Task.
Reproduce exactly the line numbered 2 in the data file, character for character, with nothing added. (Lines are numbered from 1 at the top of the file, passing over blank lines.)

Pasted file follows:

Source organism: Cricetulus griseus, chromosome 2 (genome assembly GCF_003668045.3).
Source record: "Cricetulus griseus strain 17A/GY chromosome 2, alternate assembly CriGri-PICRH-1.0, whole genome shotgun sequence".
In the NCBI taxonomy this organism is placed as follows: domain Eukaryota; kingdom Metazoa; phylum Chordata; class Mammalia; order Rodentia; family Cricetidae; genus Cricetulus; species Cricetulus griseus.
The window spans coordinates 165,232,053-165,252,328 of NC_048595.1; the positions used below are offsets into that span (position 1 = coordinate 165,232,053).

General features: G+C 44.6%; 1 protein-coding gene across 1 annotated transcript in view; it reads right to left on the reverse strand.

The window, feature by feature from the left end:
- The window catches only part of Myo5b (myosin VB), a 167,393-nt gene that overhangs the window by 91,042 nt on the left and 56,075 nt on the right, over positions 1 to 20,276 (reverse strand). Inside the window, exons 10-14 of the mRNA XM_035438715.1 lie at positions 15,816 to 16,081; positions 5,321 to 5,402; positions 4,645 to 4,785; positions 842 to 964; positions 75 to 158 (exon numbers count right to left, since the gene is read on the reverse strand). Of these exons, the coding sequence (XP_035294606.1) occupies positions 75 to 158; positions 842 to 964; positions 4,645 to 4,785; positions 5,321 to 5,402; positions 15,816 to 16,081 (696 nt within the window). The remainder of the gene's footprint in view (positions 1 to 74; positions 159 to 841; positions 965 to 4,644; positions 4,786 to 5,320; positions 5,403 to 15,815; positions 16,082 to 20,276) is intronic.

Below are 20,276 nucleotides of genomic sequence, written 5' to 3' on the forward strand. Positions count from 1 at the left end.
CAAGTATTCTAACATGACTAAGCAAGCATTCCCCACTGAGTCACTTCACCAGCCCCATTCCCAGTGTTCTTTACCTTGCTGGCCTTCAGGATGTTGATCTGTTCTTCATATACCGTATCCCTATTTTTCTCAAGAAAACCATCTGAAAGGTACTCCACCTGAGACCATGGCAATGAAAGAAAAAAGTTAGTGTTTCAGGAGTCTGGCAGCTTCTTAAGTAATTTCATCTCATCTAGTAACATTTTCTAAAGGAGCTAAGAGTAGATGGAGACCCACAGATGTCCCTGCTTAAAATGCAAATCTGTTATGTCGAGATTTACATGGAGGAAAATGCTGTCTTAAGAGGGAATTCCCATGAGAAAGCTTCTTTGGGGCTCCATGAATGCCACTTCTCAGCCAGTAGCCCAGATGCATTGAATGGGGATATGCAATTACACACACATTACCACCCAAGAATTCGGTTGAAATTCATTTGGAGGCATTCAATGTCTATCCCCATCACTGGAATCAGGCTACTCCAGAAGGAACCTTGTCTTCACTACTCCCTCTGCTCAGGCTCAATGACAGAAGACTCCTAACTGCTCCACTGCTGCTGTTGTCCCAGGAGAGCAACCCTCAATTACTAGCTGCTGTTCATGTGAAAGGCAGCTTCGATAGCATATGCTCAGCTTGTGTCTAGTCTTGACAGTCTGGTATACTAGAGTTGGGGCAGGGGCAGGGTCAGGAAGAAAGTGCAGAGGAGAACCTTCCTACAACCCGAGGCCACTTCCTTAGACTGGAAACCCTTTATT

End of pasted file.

Source record: "Cricetulus griseus strain 17A/GY chromosome 2, alternate assembly CriGri-PICRH-1.0, whole genome shotgun sequence".